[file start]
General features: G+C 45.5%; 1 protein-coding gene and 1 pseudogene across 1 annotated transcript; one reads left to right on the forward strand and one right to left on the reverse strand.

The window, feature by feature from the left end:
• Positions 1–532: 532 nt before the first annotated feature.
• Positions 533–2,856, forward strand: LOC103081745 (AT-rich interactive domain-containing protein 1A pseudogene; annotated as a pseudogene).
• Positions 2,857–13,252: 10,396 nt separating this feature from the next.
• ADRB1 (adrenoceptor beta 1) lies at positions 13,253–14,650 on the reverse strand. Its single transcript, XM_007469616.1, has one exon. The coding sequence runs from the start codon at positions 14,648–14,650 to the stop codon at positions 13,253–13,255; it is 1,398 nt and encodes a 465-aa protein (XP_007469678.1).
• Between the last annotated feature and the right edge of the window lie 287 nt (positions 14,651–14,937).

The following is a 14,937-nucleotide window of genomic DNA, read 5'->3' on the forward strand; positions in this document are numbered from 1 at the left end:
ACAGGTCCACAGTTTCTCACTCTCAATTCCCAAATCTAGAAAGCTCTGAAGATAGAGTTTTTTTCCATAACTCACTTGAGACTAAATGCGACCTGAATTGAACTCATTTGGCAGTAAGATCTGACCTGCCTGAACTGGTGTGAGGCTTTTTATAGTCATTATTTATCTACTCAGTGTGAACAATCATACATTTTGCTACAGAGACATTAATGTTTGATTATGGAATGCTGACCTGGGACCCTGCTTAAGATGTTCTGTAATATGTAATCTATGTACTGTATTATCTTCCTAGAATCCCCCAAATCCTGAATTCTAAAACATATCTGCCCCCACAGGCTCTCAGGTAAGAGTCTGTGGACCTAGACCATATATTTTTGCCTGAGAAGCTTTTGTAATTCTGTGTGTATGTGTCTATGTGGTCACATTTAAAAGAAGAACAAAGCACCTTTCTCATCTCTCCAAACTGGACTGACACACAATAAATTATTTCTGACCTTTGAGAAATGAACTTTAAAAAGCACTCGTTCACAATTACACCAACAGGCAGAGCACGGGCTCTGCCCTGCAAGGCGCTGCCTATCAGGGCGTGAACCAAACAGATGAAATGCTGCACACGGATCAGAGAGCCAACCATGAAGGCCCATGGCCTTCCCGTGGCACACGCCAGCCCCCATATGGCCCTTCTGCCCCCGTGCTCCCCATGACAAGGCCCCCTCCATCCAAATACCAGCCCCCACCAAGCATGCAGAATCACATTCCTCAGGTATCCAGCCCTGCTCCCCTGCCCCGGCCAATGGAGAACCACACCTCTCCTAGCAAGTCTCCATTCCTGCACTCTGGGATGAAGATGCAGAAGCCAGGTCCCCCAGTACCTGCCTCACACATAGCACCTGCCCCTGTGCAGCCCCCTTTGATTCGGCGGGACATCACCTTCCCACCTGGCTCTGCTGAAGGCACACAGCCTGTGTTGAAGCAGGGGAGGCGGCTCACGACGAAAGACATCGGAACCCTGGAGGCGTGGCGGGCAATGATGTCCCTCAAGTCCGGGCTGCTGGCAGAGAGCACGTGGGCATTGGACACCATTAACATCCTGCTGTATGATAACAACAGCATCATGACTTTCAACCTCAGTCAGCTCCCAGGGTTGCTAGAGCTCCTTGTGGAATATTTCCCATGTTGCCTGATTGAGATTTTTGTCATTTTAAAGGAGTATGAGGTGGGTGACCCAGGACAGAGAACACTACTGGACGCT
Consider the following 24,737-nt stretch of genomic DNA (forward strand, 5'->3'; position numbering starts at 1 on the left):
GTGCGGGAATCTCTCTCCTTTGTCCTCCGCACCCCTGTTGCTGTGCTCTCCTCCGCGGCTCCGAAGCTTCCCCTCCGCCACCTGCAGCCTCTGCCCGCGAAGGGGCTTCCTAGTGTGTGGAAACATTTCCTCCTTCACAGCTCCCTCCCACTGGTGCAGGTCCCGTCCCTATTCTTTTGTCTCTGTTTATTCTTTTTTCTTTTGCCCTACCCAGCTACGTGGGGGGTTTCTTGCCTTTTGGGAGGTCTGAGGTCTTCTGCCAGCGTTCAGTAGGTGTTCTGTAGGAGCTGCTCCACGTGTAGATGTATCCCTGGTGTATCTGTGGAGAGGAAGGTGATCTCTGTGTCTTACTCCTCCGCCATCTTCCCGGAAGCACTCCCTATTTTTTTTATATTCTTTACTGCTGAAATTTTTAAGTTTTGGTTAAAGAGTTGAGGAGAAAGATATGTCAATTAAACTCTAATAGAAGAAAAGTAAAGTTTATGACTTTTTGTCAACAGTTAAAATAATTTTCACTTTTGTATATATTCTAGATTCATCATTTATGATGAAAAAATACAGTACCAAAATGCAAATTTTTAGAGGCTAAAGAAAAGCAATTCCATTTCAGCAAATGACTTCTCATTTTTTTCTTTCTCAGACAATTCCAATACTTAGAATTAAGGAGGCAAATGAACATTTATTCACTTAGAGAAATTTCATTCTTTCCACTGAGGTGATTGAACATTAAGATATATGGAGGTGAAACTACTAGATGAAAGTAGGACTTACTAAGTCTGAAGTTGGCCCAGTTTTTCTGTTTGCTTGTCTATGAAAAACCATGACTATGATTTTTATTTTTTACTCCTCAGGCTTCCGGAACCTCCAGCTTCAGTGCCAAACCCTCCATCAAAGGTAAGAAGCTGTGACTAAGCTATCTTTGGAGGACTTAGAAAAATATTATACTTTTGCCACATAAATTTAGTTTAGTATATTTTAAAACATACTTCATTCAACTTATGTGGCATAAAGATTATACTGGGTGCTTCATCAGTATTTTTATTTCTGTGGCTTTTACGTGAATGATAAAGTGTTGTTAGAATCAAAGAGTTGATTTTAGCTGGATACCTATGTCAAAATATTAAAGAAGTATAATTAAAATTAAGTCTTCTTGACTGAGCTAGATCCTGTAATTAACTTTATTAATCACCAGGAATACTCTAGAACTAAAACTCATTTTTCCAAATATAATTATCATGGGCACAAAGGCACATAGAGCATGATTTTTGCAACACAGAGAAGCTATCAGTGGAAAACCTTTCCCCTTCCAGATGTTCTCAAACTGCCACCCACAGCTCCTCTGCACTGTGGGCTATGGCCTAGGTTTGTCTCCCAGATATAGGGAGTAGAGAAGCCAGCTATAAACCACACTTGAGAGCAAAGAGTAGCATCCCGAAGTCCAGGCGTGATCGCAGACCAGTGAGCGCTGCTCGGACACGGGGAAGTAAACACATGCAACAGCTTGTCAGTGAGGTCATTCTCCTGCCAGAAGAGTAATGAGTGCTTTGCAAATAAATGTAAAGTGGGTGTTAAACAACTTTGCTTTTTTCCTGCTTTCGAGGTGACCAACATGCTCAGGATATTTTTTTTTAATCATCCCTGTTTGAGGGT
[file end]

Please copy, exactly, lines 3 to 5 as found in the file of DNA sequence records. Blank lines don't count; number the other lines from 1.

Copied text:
• Positions 1–532: 532 nt before the first annotated feature.
• Positions 533–2,856, forward strand: LOC103081745 (AT-rich interactive domain-containing protein 1A pseudogene; annotated as a pseudogene).
• Positions 2,857–13,252: 10,396 nt separating this feature from the next.